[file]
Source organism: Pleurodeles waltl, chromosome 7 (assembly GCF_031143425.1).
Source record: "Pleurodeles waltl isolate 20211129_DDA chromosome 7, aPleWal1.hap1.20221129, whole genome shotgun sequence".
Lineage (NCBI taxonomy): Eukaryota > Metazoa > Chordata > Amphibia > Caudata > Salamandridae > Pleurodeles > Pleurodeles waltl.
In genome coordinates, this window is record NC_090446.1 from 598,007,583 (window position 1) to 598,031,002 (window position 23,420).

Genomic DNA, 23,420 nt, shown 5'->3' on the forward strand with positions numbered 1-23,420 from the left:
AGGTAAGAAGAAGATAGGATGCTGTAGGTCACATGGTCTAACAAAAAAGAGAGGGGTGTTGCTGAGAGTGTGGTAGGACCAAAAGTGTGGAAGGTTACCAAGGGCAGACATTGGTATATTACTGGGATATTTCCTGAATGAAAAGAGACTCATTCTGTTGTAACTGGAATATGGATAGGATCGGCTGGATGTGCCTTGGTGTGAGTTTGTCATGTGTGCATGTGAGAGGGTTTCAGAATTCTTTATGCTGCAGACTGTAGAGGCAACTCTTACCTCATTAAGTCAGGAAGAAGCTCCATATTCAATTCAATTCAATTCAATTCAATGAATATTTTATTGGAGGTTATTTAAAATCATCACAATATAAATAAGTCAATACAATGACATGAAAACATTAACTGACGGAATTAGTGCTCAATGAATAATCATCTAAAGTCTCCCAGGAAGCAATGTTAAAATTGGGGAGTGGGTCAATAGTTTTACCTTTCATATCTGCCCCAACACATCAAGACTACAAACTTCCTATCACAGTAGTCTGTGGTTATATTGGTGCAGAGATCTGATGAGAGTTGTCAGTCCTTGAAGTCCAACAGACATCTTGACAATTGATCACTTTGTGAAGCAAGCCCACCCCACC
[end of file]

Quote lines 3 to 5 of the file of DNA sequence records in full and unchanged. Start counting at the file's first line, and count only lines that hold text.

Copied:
Lineage (NCBI taxonomy): Eukaryota > Metazoa > Chordata > Amphibia > Caudata > Salamandridae > Pleurodeles > Pleurodeles waltl.
In genome coordinates, this window is record NC_090446.1 from 598,007,583 (window position 1) to 598,031,002 (window position 23,420).

Genomic DNA, 23,420 nt, shown 5'->3' on the forward strand with positions numbered 1-23,420 from the left: